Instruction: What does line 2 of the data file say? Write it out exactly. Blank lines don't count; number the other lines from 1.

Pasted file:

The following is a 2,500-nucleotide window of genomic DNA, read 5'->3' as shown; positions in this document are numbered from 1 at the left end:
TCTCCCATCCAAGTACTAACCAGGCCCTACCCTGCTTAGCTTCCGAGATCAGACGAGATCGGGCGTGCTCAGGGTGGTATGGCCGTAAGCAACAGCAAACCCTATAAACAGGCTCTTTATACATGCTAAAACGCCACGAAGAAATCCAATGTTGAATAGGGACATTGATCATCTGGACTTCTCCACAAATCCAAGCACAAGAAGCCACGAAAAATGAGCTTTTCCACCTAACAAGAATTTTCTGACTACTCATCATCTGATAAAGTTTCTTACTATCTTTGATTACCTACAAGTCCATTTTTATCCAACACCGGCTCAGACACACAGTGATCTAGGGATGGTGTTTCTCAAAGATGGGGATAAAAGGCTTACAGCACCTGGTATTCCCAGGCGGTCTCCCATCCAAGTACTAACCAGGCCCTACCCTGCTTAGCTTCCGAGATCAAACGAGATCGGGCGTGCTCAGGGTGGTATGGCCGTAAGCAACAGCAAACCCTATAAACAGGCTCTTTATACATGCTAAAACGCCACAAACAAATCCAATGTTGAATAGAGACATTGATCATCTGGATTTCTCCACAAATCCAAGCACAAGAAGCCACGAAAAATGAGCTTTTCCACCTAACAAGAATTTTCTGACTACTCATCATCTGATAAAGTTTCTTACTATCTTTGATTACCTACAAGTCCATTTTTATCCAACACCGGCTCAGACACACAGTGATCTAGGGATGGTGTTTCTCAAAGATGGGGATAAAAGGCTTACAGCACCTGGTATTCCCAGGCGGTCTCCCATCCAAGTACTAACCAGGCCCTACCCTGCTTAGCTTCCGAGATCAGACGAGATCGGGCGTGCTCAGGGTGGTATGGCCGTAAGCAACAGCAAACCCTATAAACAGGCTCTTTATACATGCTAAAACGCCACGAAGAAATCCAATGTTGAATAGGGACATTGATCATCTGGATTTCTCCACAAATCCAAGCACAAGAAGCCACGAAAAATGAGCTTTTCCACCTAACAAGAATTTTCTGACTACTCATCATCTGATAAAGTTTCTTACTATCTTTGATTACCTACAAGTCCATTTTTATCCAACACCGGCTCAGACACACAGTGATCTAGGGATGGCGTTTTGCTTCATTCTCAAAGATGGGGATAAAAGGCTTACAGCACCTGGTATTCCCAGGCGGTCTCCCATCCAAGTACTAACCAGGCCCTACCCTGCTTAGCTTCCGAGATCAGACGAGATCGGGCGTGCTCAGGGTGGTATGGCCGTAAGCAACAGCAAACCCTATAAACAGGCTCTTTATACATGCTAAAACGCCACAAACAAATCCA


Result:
TCTCCCATCCAAGTACTAACCAGGCCCTACCCTGCTTAGCTTCCGAGATCAGACGAGATCGGGCGTGCTCAGGGTGGTATGGCCGTAAGCAACAGCAAACCCTATAAACAGGCTCTTTATACATGCTAAAACGCCACGAAGAAATCCAATGTTGAATAGGGACATTGATCATCTGGACTTCTCCACAAATCCAAGCACAAGAAGCCACGAAAAATGAGCTTTTCCACCTAACAAGAATTTTCTGACTACTCATCATCTGATAAAGTTTCTTACTATCTTTGATTACCTACAAGTCCATTTTTATCCAACACCGGCTCAGACACACAGTGATCTAGGGATGGTGTTTCTCAAAGATGGGGATAAAAGGCTTACAGCACCTGGTATTCCCAGGCGGTCTCCCATCCAAGTACTAACCAGGCCCTACCCTGCTTAGCTTCCGAGATCAAACGAGATCGGGCGTGCTCAGGGTGGTATGGCCGTAAGCAACAGCAAACCCTATAAACAGGCTCTTTATACATGCTAAAACGCCACAAACAAATCCAATGTTGAATAGAGACATTGATCATCTGGATTTCTCCACAAATCCAAGCACAAGAAGCCACGAAAAATGAGCTTTTCCACCTAACAAGAATTTTCTGACTACTCATCATCTGATAAAGTTTCTTACTATCTTTGATTACCTACAAGTCCATTTTTATCCAACACCGGCTCAGACACACAGTGATCTAGGGATGGTGTTTCTCAAAGATGGGGATAAAAGGCTTACAGCACCTGGTATTCCCAGGCGGTCTCCCATCCAAGTACTAACCAGGCCCTACCCTGCTTAGCTTCCGAGATCAGACGAGATCGGGCGTGCTCAGGGTGGTATGGCCGTAAGCAACAGCAAACCCTATAAACAGGCTCTTTATACATGCTAAAACGCCACGAAGAAATCCAATGTTGAATAGGGACATTGATCATCTGGATTTCTCCACAAATCCAAGCACAAGAAGCCACGAAAAATGAGCTTTTCCACCTAACAAGAATTTTCTGACTACTCATCATCTGATAAAGTTTCTTACTATCTTTGATTACCTACAAGTCCATTTTTATCCAACACCGGCTCAGACACACAGTGATCTAGGGATGGCGTTTTGCTTCATTCTCAAAGATGGGGATAAAAGGCTTACAGCACCTGGTATTCCCAGGCGGTCTCCCATCCAAGTACTAACCAGGCCCTACCCTGCTTAGCTTCCGAGATCAGACGAGATCGGGCGTGCTCAGGGTGGTATGGCCGTAAGCAACAGCAAACCCTATAAACAGGCTCTTTATACATGCTAAAACGCCACAAACAAATCCA